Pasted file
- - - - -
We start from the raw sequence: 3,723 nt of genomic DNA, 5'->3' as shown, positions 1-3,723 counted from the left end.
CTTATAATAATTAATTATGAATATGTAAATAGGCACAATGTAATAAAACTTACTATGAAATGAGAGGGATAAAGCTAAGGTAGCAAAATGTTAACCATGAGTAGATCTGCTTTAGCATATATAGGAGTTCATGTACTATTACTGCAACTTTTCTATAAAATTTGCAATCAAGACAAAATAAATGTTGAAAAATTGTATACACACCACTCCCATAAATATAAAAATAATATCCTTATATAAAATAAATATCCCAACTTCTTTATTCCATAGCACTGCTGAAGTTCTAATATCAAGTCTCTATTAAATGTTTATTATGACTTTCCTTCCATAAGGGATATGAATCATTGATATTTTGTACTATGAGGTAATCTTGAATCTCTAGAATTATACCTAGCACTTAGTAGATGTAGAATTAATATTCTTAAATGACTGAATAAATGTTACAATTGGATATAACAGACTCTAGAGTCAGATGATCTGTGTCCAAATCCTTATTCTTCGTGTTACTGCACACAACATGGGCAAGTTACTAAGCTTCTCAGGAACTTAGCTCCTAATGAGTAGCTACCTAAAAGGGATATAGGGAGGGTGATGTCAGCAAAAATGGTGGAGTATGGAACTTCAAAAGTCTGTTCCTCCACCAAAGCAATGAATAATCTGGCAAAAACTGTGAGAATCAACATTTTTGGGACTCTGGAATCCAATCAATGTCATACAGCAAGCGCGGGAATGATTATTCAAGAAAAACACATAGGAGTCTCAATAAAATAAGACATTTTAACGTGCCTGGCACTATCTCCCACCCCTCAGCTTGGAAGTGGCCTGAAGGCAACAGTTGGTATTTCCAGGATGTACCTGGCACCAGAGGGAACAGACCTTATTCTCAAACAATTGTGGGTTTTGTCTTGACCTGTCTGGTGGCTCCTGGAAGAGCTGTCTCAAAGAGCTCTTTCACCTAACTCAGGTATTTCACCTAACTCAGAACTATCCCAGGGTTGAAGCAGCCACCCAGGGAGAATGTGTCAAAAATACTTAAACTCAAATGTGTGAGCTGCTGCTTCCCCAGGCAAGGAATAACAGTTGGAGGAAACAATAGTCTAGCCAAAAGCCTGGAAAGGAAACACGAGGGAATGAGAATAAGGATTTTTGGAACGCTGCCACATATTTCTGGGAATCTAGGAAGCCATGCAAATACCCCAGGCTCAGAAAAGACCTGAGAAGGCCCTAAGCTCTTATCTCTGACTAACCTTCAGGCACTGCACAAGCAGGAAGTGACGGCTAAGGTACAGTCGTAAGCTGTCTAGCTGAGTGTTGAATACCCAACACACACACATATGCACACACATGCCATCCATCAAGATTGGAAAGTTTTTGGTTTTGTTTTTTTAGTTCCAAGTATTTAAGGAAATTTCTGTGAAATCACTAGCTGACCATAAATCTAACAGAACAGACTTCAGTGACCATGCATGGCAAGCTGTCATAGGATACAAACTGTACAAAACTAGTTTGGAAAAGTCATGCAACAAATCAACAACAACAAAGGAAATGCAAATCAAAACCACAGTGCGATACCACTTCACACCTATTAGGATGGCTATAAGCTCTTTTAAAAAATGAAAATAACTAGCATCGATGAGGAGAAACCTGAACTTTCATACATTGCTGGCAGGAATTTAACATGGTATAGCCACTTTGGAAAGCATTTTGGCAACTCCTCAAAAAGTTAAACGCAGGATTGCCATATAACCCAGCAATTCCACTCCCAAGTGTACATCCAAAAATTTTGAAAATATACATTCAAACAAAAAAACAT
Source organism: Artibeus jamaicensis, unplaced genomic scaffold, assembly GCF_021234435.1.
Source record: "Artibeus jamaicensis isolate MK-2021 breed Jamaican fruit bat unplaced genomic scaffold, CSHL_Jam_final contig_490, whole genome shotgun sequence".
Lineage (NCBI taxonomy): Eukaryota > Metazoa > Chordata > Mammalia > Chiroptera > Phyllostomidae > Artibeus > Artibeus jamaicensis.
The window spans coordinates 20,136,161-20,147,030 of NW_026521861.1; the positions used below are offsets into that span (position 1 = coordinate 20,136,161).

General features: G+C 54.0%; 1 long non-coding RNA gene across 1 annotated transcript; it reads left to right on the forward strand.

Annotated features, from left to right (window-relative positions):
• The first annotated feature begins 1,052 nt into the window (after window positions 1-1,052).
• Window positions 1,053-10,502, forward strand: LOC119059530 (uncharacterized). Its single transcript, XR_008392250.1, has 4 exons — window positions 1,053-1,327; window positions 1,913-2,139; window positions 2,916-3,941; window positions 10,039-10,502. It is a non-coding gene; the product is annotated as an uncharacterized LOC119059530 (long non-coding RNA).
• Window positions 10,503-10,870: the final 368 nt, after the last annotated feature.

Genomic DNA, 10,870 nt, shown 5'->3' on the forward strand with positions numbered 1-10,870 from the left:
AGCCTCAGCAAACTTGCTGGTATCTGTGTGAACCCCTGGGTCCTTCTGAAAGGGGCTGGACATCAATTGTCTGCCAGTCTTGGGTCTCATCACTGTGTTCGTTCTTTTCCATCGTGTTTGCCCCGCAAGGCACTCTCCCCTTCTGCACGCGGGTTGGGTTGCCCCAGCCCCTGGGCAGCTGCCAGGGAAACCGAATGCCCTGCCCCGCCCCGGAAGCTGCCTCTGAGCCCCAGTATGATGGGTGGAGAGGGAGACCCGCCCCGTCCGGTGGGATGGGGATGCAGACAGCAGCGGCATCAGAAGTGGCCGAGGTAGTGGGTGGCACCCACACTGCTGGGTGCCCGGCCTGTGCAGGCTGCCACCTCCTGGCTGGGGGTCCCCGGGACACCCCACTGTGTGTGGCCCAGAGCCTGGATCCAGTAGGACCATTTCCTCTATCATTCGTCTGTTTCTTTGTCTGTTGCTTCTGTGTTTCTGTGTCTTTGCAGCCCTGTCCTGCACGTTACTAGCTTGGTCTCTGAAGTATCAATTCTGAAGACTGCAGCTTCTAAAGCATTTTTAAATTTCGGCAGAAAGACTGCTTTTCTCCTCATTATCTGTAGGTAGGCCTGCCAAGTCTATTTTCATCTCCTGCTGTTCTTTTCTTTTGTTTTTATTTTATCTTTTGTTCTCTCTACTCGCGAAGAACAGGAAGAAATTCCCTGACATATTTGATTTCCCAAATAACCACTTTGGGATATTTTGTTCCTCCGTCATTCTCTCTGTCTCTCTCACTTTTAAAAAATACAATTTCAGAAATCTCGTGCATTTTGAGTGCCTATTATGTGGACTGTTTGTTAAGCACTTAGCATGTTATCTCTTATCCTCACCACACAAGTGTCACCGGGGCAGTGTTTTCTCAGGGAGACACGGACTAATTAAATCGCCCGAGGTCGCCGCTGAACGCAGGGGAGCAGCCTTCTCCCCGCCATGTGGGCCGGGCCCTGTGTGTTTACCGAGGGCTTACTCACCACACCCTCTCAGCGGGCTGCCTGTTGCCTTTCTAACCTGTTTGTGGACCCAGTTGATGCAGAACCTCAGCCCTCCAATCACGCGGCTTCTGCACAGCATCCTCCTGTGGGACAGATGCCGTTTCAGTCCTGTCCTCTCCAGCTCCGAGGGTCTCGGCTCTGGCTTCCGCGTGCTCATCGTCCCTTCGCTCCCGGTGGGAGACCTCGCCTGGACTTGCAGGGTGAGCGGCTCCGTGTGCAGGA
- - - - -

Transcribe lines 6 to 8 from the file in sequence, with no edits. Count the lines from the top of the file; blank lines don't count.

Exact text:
The window spans coordinates 20,136,161-20,147,030 of NW_026521861.1; the positions used below are offsets into that span (position 1 = coordinate 20,136,161).

General features: G+C 54.0%; 1 long non-coding RNA gene across 1 annotated transcript; it reads left to right on the forward strand.

Annotated features, from left to right (window-relative positions):